Combining (3.21) and (3.22) yields
and hence
From (3.15), we have
Thus,
From Lemma 2.2, we have
Therefore, . That is, . This completes the proof.

#### Acknowledgment

The author was supported in part by the Youth Foundation of Taizhou University (2011QN11).

#### References

- Y. Censor and T. Elfving, “A multiprojection algorithm using Bregman projections in a product space,”
*Numerical Algorithms*, vol. 8, no. 2-4, pp. 221–239, 1994. View at Publisher · View at Google Scholar · View at Zentralblatt MATH - C. Byrne, “Iterative oblique projection onto convex sets and the split feasibility problem,”
*Inverse Problems*, vol. 18, no. 2, pp. 441–453, 2002. View at Publisher · View at Google Scholar - Y. Censor, T. Bortfeld, B. Martin, and A. Trofimov, “A unified approach for inversion problems in intensity-modulated radiation therapy,”
*Physics in Medicine and Biology*, vol. 51, pp. 2353–2365, 2006. View at Google Scholar - Y. Censor, T. Elfving, N. Kopf, and T. Bortfeld, “The multiple-sets split feasibility problem and its applications for inverse problems,”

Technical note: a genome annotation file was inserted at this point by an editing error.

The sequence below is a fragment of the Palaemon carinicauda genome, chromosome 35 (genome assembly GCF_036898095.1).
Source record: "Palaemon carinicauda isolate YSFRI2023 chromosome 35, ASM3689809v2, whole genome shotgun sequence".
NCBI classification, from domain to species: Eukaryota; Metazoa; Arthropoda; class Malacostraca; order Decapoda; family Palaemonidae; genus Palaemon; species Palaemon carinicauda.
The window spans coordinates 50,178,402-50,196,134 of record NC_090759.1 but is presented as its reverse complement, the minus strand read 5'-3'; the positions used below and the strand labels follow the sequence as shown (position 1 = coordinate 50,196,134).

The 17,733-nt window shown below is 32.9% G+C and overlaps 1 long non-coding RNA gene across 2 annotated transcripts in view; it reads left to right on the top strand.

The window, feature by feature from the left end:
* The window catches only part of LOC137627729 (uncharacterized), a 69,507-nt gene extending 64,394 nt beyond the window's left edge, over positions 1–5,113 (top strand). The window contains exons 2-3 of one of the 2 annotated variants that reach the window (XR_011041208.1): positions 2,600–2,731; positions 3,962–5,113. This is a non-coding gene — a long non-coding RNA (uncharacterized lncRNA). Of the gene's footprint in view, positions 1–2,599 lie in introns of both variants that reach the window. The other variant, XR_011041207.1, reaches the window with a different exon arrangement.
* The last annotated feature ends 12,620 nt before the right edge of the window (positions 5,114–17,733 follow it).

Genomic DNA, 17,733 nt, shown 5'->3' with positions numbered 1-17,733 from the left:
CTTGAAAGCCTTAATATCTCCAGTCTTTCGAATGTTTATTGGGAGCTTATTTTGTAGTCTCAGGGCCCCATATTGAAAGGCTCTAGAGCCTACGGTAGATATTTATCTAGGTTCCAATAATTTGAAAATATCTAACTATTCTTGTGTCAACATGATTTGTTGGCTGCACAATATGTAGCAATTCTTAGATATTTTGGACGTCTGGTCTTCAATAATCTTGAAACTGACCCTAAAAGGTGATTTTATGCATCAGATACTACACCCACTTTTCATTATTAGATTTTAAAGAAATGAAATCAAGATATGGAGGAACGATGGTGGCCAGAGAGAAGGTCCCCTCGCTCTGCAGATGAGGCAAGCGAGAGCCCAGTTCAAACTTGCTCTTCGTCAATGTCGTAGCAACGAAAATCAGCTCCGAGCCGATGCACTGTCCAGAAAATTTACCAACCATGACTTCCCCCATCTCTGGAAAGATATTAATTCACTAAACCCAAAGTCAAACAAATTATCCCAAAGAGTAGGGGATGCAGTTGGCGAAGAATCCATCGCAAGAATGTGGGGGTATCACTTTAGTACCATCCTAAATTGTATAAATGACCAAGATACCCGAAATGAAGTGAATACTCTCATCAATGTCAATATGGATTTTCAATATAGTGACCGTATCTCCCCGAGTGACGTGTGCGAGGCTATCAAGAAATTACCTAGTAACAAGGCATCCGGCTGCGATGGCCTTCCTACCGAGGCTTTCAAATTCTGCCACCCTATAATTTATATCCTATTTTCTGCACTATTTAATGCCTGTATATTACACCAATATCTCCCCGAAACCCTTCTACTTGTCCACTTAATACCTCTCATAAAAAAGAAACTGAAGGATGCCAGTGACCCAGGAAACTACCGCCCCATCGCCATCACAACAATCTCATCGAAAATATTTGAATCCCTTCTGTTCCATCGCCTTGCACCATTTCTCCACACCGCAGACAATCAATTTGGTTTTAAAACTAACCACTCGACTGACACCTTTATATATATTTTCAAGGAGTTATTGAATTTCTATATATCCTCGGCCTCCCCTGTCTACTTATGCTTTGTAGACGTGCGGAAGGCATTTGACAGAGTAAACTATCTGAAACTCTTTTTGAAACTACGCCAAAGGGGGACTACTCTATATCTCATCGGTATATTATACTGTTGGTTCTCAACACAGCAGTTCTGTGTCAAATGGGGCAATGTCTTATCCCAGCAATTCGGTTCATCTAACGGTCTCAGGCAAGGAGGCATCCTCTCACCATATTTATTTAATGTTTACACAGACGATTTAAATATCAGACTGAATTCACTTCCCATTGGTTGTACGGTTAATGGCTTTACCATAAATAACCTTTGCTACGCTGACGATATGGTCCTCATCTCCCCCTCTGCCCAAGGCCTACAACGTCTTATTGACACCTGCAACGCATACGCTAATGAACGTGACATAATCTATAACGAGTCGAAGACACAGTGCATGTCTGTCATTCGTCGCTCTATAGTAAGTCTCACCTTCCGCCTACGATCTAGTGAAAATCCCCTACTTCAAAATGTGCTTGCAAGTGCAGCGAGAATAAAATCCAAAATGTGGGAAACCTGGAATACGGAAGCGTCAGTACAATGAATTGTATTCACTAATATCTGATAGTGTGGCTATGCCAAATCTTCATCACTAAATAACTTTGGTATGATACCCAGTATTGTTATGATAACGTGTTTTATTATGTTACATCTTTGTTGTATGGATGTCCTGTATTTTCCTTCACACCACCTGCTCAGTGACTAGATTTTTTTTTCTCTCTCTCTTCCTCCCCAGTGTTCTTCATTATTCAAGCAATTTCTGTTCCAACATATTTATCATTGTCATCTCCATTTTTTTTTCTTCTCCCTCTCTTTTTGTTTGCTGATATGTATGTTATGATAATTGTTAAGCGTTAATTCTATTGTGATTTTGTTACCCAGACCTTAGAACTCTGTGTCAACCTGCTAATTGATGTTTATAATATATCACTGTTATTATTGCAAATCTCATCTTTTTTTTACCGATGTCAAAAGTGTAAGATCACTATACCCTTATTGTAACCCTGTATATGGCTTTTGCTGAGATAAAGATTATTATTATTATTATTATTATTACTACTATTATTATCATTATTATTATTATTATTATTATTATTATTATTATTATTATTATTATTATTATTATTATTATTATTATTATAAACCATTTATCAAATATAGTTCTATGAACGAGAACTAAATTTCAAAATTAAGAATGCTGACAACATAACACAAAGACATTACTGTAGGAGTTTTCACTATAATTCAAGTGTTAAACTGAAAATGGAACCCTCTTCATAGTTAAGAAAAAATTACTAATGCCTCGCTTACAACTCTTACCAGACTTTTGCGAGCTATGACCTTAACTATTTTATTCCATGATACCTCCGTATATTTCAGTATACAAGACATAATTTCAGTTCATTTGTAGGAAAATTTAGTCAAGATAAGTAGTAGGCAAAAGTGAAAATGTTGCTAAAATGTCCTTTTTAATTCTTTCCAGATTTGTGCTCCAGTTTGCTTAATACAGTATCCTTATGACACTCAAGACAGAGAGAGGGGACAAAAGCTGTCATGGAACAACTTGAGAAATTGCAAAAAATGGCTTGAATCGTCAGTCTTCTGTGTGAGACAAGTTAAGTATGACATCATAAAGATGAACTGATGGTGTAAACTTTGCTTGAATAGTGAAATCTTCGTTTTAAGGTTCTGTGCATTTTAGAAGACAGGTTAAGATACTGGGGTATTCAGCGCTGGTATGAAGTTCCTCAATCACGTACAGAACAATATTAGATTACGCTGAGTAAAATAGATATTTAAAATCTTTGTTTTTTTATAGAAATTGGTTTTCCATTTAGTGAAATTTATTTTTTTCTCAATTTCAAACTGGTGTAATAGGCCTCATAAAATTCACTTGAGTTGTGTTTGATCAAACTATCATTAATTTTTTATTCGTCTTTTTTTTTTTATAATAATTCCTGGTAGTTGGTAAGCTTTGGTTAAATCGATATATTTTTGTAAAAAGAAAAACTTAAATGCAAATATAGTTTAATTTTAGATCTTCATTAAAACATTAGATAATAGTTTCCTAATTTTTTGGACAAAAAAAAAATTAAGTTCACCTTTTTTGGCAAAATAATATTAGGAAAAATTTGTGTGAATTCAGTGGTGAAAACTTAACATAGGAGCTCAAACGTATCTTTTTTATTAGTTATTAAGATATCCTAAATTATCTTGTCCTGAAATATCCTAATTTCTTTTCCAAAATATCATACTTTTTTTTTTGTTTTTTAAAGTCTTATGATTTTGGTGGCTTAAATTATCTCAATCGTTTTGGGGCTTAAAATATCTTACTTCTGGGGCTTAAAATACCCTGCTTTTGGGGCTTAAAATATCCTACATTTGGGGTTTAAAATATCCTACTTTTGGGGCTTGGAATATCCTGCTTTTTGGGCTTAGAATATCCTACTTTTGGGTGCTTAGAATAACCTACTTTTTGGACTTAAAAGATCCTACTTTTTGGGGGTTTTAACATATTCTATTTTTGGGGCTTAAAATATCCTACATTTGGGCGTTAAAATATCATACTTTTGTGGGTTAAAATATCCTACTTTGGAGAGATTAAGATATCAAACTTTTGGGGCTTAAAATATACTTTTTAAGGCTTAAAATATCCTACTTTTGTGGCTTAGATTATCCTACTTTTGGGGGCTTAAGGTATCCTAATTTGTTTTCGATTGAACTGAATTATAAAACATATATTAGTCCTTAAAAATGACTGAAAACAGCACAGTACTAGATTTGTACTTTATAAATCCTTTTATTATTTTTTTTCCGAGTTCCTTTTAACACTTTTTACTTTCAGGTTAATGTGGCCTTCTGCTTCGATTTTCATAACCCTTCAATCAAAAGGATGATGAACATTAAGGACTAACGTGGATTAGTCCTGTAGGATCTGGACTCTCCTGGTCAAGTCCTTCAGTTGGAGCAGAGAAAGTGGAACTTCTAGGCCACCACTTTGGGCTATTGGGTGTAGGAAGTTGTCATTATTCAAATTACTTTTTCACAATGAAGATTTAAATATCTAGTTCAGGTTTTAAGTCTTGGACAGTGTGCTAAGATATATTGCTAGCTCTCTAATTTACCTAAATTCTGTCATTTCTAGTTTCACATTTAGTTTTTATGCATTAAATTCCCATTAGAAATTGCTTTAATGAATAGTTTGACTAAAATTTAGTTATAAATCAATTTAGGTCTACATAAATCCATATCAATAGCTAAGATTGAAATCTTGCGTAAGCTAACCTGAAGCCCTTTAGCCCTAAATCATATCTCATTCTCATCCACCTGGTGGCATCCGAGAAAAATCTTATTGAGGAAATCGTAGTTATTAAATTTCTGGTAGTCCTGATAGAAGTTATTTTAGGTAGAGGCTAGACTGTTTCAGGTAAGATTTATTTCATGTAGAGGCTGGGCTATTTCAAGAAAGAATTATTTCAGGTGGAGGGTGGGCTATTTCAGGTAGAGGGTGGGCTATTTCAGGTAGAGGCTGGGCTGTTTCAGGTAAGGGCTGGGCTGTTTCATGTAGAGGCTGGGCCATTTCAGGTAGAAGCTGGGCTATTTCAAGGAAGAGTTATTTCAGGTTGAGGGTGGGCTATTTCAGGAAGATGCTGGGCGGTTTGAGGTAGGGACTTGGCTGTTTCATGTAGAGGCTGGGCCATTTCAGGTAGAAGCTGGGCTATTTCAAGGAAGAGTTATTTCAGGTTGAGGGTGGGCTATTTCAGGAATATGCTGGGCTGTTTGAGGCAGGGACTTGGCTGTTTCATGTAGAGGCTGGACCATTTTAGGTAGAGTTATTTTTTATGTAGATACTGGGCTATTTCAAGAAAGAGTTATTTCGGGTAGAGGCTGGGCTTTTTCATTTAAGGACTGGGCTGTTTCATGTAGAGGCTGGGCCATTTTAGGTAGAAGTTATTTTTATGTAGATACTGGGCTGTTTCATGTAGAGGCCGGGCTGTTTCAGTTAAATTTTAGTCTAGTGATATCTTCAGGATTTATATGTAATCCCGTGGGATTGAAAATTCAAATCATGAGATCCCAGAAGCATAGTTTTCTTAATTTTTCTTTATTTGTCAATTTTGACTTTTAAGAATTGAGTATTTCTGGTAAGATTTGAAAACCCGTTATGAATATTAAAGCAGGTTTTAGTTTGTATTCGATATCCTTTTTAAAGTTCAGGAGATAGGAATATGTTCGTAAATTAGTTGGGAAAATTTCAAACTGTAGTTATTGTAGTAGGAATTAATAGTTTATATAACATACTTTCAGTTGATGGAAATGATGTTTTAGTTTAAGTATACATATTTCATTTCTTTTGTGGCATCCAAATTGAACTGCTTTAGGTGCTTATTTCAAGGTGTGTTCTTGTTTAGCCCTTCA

*Inverse Problems*, vol. 21, no. 6, pp. 2071–2084, 2005. View at Publisher · View at Google Scholar · View at Zentralblatt MATH - Y. Dang and Y. Gao, “The strong convergence of a KM-CQ-like algorithm for a split feasibility problem,”
*Inverse Problems*, vol. 27, no. 1, article 015007, 2011. View at Publisher · View at Google Scholar · View at Zentralblatt MATH - B. Qu and N. Xiu, “A note on the $CQ$ algorithm for the split feasibility problem,”
*Inverse Problems*, vol. 21, no. 5, pp. 1655–1665, 2005. View at Publisher · View at Google Scholar · View at Zentralblatt MATH - F. Wang and H.-K. Xu, “Approximating curve and strong convergence of the $CQ$ algorithm for the split feasibility problem,”
*Journal of Inequalities and Applications*, vol. 2010, Article ID 102085, 13 pages, 2010. View at Publisher · View at Google Scholar · View at Zentralblatt MATH - F. Wang and H.-K. Xu, “Cyclic algorithms for split feasibility problems in Hilbert spaces,”
*Nonlinear Analysis A*, vol. 74, no. 12, pp. 4105–4111, 2011. View at Publisher · View at Google Scholar - Z. Wang, Q. I. Yang, and Y. Yang, “The relaxed inexact projection methods for the split feasibility problem,”